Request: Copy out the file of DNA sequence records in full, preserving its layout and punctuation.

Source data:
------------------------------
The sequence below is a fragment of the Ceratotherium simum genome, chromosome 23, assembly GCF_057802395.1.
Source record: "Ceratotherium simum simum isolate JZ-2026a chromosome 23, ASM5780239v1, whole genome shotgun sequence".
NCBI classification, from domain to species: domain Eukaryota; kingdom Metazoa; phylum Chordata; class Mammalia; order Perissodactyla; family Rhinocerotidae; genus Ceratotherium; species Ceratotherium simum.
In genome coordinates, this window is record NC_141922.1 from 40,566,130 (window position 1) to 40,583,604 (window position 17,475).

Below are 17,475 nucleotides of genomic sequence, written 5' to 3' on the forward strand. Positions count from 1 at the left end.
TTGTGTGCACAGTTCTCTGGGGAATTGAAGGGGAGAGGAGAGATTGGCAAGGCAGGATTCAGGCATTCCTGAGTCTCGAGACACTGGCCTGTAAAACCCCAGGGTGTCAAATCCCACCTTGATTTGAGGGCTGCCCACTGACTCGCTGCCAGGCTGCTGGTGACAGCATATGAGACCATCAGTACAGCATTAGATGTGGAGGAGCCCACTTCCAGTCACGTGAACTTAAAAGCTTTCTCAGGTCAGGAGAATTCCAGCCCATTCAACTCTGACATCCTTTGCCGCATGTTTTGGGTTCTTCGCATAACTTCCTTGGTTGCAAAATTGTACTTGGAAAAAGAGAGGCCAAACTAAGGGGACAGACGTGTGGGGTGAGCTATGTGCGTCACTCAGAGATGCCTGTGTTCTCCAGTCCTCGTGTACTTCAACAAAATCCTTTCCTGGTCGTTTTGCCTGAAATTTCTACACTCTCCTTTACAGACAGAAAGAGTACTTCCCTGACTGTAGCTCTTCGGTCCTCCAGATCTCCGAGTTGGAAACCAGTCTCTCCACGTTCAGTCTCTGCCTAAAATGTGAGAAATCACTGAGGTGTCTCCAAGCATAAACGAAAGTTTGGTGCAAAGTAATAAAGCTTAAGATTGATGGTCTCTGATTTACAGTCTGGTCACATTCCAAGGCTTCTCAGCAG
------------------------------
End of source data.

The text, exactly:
The sequence below is a fragment of the Ceratotherium simum genome, chromosome 23, assembly GCF_057802395.1.
Source record: "Ceratotherium simum simum isolate JZ-2026a chromosome 23, ASM5780239v1, whole genome shotgun sequence".
NCBI classification, from domain to species: domain Eukaryota; kingdom Metazoa; phylum Chordata; class Mammalia; order Perissodactyla; family Rhinocerotidae; genus Ceratotherium; species Ceratotherium simum.
In genome coordinates, this window is record NC_141922.1 from 40,566,130 (window position 1) to 40,583,604 (window position 17,475).

Below are 17,475 nucleotides of genomic sequence, written 5' to 3' on the forward strand. Positions count from 1 at the left end.
TTGTGTGCACAGTTCTCTGGGGAATTGAAGGGGAGAGGAGAGATTGGCAAGGCAGGATTCAGGCATTCCTGAGTCTCGAGACACTGGCCTGTAAAACCCCAGGGTGTCAAATCCCACCTTGATTTGAGGGCTGCCCACTGACTCGCTGCCAGGCTGCTGGTGACAGCATATGAGACCATCAGTACAGCATTAGATGTGGAGGAGCCCACTTCCAGTCACGTGAACTTAAAAGCTTTCTCAGGTCAGGAGAATTCCAGCCCATTCAACTCTGACATCCTTTGCCGCATGTTTTGGGTTCTTCGCATAACTTCCTTGGTTGCAAAATTGTACTTGGAAAAAGAGAGGCCAAACTAAGGGGACAGACGTGTGGGGTGAGCTATGTGCGTCACTCAGAGATGCCTGTGTTCTCCAGTCCTCGTGTACTTCAACAAAATCCTTTCCTGGTCGTTTTGCCTGAAATTTCTACACTCTCCTTTACAGACAGAAAGAGTACTTCCCTGACTGTAGCTCTTCGGTCCTCCAGATCTCCGAGTTGGAAACCAGTCTCTCCACGTTCAGTCTCTGCCTAAAATGTGAGAAATCACTGAGGTGTCTCCAAGCATAAACGAAAGTTTGGTGCAAAGTAATAAAGCTTAAGATTGATGGTCTCTGATTTACAGTCTGGTCACATTCCAAGGCTTCTCAGCAG